All commercial flights worldwide could soon send out an automated signal every minute in times of distress to help rescuers find downed aircraft more easily.
The new measures are in response to last year’s disappearance of Malaysia Airlines flight MH370 en route from Kuala Lumpur to Beijing in what remains one of history’s great aviation mysteries.
The aircraft, with 239 people on board, has never been found, nearly a year on.
The new tracking rules, prepared by an industry working group, would be phased in by the end of this year, said the International Civil Aviation Organisation (ICAO), a United Nations agency.
The initiative would be presented to delegates from all 191 ICAO member states at a meeting in Montreal next week, and “a final proposal” would be submitted to the ICAO Council within six months for ratification.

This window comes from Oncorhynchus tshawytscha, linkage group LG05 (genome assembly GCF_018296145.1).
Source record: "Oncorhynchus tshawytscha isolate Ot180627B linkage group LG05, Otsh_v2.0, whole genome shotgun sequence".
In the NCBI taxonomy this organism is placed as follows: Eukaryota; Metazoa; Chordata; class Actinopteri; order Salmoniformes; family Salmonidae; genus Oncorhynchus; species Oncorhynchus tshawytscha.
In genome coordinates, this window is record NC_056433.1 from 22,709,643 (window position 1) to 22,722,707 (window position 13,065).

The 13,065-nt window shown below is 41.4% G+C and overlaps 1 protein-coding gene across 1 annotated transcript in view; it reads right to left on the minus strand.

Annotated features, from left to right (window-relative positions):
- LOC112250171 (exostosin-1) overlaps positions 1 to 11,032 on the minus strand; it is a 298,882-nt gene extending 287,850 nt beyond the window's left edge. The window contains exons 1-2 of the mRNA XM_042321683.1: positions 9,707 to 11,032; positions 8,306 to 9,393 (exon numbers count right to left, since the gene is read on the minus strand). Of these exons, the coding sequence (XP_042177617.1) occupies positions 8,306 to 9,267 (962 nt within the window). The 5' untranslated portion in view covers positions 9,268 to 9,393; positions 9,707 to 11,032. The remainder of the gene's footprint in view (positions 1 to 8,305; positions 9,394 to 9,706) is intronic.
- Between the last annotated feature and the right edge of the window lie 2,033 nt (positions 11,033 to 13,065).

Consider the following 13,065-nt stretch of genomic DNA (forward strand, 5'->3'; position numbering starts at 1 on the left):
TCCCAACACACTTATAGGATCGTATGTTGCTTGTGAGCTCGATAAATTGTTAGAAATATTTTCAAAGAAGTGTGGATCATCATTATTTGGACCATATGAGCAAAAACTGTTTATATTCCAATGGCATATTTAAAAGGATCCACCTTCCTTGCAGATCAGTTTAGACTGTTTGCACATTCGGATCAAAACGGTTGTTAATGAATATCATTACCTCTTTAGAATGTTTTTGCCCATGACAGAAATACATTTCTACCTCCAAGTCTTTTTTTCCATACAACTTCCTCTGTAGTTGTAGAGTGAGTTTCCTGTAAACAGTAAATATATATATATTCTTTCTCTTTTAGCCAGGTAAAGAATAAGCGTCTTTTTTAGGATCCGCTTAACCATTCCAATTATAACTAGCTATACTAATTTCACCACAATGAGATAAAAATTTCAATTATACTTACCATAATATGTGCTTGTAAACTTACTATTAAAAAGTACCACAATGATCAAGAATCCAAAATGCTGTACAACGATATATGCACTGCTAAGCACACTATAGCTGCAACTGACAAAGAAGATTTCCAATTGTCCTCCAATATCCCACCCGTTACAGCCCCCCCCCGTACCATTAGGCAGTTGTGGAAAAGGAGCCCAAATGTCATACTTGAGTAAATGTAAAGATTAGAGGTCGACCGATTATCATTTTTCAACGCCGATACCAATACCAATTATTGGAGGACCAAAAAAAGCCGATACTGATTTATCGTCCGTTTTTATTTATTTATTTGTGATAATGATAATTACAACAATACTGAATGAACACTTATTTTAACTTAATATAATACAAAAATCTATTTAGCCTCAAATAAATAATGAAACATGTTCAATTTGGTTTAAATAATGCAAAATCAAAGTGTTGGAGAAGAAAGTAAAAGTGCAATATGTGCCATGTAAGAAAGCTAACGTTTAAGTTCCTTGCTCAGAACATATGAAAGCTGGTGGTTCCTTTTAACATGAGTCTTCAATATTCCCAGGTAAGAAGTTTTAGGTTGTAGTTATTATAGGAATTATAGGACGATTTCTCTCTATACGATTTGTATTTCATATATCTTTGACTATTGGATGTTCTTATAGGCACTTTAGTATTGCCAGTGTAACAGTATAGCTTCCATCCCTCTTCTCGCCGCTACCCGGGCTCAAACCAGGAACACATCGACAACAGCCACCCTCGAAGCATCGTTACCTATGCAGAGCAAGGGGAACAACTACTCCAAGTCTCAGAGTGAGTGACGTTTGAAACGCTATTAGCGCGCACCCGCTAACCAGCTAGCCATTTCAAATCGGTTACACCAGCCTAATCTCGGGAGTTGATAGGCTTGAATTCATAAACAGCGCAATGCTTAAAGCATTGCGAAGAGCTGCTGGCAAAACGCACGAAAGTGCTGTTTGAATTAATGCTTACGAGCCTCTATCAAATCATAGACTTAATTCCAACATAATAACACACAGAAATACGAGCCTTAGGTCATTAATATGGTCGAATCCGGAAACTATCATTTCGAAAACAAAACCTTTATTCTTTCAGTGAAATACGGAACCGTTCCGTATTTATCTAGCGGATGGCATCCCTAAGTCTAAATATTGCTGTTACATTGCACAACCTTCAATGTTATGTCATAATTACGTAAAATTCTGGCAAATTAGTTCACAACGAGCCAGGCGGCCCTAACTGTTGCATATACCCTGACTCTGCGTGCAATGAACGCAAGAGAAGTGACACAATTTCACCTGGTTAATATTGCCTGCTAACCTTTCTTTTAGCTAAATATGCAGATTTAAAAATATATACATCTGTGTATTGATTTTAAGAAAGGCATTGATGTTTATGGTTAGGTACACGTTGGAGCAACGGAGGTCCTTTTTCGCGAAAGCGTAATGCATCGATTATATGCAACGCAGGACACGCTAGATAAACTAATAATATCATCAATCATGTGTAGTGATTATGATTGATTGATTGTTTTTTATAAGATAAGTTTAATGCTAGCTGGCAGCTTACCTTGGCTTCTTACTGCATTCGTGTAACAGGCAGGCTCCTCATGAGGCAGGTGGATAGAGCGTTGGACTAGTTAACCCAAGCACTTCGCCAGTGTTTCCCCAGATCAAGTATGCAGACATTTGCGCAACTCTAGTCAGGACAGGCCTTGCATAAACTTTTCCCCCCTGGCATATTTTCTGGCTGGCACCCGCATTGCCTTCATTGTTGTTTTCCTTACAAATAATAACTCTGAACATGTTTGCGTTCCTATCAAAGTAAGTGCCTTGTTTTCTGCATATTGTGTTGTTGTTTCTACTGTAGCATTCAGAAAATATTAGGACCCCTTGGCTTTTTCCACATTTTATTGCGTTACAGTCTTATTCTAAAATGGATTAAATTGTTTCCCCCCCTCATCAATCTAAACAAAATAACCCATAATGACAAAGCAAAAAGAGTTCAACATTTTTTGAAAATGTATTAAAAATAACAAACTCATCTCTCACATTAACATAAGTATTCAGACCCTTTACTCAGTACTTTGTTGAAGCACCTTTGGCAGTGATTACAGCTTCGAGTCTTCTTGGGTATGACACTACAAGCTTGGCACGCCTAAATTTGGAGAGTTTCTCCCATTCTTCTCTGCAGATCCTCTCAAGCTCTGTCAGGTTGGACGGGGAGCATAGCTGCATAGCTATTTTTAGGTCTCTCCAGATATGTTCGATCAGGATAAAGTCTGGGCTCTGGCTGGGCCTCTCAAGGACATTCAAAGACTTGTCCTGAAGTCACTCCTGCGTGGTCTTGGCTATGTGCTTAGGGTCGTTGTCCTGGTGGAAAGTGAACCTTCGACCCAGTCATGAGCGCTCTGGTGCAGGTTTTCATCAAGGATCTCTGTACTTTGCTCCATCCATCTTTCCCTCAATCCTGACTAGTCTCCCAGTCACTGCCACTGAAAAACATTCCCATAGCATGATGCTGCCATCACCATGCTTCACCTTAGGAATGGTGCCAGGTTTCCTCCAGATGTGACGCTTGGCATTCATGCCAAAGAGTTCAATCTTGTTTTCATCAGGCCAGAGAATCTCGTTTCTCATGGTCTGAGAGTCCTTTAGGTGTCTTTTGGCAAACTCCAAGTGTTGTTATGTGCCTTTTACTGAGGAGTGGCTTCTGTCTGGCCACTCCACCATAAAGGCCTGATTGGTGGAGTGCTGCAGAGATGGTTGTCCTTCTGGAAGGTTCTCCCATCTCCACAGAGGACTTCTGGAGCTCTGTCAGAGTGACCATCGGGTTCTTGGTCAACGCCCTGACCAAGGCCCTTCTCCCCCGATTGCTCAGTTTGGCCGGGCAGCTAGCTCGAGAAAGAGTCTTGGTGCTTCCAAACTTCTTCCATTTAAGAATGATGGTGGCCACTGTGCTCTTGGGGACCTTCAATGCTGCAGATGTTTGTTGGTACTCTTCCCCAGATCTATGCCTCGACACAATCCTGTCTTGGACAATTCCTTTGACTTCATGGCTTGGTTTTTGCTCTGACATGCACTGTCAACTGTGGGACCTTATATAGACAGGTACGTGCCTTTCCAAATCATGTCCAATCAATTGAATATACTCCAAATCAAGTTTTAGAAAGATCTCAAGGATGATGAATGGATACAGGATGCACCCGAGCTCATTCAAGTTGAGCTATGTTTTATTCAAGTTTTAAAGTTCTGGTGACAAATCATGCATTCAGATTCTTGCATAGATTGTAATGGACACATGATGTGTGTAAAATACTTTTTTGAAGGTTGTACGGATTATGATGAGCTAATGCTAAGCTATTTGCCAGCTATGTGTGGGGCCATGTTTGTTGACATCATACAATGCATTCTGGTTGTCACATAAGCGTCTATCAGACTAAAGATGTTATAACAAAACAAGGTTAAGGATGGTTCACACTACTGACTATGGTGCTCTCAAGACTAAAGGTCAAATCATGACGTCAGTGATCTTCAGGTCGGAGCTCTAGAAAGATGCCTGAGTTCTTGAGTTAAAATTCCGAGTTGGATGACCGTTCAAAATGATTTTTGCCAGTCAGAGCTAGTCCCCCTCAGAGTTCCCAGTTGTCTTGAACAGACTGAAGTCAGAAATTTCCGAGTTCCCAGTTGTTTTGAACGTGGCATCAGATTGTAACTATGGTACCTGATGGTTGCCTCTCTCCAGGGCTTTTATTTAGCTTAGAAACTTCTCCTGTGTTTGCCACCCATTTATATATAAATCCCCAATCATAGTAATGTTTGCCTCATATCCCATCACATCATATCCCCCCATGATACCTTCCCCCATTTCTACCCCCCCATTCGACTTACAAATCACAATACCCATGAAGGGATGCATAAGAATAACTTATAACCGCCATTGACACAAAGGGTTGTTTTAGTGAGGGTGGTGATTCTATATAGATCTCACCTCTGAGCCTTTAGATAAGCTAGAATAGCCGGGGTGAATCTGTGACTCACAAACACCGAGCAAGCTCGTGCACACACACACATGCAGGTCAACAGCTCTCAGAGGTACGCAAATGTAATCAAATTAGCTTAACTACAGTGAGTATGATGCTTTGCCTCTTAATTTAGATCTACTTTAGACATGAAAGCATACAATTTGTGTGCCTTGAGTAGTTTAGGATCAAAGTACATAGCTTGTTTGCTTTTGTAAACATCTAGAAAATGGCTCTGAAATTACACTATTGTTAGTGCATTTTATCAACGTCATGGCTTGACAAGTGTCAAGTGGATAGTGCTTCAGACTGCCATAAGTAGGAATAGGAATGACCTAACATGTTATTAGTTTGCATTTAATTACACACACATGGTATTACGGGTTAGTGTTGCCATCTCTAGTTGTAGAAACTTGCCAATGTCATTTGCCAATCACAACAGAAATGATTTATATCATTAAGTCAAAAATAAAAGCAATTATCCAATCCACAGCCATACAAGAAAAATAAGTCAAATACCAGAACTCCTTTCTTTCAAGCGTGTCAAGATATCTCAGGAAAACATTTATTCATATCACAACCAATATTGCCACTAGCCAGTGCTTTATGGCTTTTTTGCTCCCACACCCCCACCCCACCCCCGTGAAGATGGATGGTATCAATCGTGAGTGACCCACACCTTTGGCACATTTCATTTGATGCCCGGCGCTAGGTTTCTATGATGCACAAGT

The measure has unanimous support among ICAO member states, a source said, meaning it was virtually assured to be brought in.
Currently, radar can track a plane, however coverage fades when aircraft are out at sea or the plane is flying below a certain altitude.
Under the new rules, airlines would be required to track their aircraft using a system that gives their location at 15-minute intervals.
If an “abnormal event” is detected, including a change in direction or deviation from a flight path, the signal rate hastens to every minute.
Airlines would be responsible for sharing the data with authorities in cases of emergencies…
Read more by AFP/Reuters & ABC News 2 February 2015
Tags: International Civil Aviation Organisation